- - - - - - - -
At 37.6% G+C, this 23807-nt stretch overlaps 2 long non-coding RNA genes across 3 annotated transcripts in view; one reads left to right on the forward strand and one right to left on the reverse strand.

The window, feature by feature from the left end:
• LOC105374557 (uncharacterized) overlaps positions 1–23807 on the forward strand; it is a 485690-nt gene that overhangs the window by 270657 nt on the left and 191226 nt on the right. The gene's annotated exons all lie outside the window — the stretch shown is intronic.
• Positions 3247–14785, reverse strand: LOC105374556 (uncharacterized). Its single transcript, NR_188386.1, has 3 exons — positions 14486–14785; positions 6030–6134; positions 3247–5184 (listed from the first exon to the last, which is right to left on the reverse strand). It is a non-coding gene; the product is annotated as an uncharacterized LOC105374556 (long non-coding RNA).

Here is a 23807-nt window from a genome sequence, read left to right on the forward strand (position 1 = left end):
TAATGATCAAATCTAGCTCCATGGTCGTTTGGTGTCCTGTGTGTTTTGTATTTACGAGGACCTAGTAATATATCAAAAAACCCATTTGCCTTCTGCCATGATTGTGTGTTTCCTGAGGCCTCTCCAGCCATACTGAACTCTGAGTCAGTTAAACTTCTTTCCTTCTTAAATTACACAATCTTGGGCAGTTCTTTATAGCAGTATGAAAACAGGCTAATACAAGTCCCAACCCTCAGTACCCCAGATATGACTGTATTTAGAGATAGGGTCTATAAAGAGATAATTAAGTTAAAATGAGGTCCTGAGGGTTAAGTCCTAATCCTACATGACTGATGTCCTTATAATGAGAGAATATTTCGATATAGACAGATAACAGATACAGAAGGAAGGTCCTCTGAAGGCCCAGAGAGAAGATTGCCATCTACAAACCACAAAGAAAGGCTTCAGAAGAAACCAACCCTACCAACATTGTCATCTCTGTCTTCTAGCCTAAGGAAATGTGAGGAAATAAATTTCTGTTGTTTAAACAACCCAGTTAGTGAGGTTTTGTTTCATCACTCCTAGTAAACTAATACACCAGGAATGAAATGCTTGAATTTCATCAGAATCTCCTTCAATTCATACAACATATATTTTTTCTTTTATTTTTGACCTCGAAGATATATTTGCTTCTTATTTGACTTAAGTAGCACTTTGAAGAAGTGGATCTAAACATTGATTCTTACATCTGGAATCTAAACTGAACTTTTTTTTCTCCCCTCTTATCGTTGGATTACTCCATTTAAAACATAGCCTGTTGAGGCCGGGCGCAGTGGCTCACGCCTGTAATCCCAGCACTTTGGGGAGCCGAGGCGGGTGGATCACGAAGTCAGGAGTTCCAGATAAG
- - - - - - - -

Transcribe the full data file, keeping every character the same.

At 37.6% G+C, this 23807-nt stretch overlaps 2 long non-coding RNA genes across 3 annotated transcripts in view; one reads left to right on the forward strand and one right to left on the reverse strand.

The window, feature by feature from the left end:
• LOC105374557 (uncharacterized) overlaps positions 1–23807 on the forward strand; it is a 485690-nt gene that overhangs the window by 270657 nt on the left and 191226 nt on the right. The gene's annotated exons all lie outside the window — the stretch shown is intronic.
• Positions 3247–14785, reverse strand: LOC105374556 (uncharacterized). Its single transcript, NR_188386.1, has 3 exons — positions 14486–14785; positions 6030–6134; positions 3247–5184 (listed from the first exon to the last, which is right to left on the reverse strand). It is a non-coding gene; the product is annotated as an uncharacterized LOC105374556 (long non-coding RNA).

Here is a 23807-nt window from a genome sequence, read left to right on the forward strand (position 1 = left end):
TAATGATCAAATCTAGCTCCATGGTCGTTTGGTGTCCTGTGTGTTTTGTATTTACGAGGACCTAGTAATATATCAAAAAACCCATTTGCCTTCTGCCATGATTGTGTGTTTCCTGAGGCCTCTCCAGCCATACTGAACTCTGAGTCAGTTAAACTTCTTTCCTTCTTAAATTACACAATCTTGGGCAGTTCTTTATAGCAGTATGAAAACAGGCTAATACAAGTCCCAACCCTCAGTACCCCAGATATGACTGTATTTAGAGATAGGGTCTATAAAGAGATAATTAAGTTAAAATGAGGTCCTGAGGGTTAAGTCCTAATCCTACATGACTGATGTCCTTATAATGAGAGAATATTTCGATATAGACAGATAACAGATACAGAAGGAAGGTCCTCTGAAGGCCCAGAGAGAAGATTGCCATCTACAAACCACAAAGAAAGGCTTCAGAAGAAACCAACCCTACCAACATTGTCATCTCTGTCTTCTAGCCTAAGGAAATGTGAGGAAATAAATTTCTGTTGTTTAAACAACCCAGTTAGTGAGGTTTTGTTTCATCACTCCTAGTAAACTAATACACCAGGAATGAAATGCTTGAATTTCATCAGAATCTCCTTCAATTCATACAACATATATTTTTTCTTTTATTTTTGACCTCGAAGATATATTTGCTTCTTATTTGACTTAAGTAGCACTTTGAAGAAGTGGATCTAAACATTGATTCTTACATCTGGAATCTAAACTGAACTTTTTTTTCTCCCCTCTTATCGTTGGATTACTCCATTTAAAACATAGCCTGTTGAGGCCGGGCGCAGTGGCTCACGCCTGTAATCCCAGCACTTTGGGGAGCCGAGGCGGGTGGATCACGAAGTCAGGAGTTCCAGATAAG